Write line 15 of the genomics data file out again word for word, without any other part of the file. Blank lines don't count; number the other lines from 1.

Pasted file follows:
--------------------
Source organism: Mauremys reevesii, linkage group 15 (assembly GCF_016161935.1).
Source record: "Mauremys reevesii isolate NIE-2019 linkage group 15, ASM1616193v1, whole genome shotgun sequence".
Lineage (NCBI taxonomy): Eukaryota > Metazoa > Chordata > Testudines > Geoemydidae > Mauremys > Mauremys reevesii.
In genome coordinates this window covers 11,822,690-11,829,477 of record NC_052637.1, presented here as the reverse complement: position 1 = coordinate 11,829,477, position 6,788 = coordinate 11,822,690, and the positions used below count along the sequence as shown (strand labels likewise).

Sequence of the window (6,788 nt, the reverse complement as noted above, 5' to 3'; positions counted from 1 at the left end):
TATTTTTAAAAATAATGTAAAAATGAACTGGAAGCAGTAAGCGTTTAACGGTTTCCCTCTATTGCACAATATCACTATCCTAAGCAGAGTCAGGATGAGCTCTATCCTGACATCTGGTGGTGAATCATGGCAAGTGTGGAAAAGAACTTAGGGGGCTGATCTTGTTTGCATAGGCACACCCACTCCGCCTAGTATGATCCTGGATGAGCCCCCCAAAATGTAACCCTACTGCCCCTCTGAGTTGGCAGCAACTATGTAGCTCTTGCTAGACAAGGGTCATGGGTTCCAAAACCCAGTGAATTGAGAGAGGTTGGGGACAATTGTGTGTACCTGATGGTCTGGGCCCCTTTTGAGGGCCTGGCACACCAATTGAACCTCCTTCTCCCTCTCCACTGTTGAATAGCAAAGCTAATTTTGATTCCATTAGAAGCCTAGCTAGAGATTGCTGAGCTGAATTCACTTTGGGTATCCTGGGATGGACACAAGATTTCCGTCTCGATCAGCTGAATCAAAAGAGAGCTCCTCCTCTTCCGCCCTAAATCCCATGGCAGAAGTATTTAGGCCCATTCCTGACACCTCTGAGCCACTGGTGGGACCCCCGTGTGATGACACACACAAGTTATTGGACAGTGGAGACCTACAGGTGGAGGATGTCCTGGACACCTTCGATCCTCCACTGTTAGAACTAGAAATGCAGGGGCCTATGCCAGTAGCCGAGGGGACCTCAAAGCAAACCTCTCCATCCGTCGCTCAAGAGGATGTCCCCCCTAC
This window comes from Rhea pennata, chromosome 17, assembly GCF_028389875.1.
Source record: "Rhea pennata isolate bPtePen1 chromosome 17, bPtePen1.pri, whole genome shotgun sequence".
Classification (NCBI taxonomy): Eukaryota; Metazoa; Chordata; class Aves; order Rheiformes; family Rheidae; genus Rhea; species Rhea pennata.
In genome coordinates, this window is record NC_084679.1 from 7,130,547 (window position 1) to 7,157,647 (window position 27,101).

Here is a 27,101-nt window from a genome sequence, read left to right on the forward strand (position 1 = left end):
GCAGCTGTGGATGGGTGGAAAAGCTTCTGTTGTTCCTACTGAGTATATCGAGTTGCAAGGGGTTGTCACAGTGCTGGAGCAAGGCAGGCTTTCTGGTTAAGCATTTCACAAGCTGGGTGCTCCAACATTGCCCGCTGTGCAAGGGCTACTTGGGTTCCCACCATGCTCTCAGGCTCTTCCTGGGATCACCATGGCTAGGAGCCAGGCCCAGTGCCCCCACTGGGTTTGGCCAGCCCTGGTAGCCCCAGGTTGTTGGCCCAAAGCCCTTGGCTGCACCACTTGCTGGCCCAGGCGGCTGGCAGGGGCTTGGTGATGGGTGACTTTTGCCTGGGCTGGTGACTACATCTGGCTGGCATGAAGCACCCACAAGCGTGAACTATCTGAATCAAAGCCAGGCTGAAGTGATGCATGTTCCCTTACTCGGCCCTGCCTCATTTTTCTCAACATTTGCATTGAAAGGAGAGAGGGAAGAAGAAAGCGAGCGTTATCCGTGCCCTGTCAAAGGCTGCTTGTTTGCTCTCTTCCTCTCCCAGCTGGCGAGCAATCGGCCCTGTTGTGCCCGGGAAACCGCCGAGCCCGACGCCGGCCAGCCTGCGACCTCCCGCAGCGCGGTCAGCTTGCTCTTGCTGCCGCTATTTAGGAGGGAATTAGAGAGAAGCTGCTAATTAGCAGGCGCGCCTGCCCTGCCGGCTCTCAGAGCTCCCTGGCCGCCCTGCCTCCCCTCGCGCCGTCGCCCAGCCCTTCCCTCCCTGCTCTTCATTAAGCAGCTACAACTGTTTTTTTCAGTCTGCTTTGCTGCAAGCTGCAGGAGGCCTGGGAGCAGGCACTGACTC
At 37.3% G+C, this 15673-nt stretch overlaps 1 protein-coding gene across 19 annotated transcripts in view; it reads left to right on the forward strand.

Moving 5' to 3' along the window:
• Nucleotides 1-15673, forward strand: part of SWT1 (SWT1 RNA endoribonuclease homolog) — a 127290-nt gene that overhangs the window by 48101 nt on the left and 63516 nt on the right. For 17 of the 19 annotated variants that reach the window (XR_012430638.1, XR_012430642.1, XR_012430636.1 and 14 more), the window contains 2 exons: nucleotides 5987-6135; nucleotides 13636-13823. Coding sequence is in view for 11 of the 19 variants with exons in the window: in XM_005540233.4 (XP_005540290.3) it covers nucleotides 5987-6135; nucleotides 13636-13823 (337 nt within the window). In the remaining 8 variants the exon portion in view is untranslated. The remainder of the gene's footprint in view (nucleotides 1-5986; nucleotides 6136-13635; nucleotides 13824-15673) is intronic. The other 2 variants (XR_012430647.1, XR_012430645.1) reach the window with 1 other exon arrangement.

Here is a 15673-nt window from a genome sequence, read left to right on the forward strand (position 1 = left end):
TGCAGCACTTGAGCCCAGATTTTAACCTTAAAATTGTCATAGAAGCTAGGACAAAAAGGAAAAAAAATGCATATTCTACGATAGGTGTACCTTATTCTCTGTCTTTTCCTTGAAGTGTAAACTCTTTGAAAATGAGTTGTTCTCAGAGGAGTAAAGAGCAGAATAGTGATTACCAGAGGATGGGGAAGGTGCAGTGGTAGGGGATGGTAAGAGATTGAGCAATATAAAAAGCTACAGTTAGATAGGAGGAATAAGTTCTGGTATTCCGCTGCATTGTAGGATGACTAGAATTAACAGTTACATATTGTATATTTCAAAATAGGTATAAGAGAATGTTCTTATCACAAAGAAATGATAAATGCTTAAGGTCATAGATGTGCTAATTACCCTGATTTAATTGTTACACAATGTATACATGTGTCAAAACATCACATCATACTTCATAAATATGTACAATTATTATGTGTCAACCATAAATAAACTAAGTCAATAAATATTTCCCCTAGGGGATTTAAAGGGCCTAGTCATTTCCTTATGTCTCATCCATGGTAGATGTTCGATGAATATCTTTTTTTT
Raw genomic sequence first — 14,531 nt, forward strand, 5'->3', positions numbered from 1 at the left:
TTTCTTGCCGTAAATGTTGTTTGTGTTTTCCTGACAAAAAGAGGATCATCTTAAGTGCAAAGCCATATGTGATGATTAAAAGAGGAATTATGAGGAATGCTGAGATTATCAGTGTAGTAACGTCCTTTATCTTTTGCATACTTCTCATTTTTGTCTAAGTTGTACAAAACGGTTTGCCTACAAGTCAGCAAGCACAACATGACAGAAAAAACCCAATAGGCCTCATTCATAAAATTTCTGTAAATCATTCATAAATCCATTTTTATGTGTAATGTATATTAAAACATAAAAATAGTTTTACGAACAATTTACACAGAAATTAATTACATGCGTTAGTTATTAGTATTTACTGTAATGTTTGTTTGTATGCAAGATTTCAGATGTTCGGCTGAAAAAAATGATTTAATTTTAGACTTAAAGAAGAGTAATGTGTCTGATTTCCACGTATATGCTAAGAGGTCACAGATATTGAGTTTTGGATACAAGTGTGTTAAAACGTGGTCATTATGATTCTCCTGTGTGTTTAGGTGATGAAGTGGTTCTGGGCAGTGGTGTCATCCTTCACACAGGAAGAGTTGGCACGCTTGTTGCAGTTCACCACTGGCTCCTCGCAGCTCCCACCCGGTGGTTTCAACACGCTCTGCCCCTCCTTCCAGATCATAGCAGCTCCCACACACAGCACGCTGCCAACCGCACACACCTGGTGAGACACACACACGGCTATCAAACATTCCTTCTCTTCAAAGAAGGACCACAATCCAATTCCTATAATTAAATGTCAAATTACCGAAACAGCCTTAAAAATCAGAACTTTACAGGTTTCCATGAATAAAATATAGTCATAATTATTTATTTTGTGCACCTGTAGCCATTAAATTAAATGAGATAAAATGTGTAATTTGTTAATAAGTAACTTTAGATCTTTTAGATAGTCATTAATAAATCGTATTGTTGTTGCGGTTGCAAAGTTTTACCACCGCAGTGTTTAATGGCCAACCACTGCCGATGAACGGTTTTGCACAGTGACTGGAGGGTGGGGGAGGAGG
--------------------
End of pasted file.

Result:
• Nucleotides 1-15673, forward strand: part of SWT1 (SWT1 RNA endoribonuclease homolog) — a 127290-nt gene that overhangs the window by 48101 nt on the left and 63516 nt on the right. For 17 of the 19 annotated variants that reach the window (XR_012430638.1, XR_012430642.1, XR_012430636.1 and 14 more), the window contains 2 exons: nucleotides 5987-6135; nucleotides 13636-13823. Coding sequence is in view for 11 of the 19 variants with exons in the window: in XM_005540233.4 (XP_005540290.3) it covers nucleotides 5987-6135; nucleotides 13636-13823 (337 nt within the window). In the remaining 8 variants the exon portion in view is untranslated. The remainder of the gene's footprint in view (nucleotides 1-5986; nucleotides 6136-13635; nucleotides 13824-15673) is intronic. The other 2 variants (XR_012430647.1, XR_012430645.1) reach the window with 1 other exon arrangement.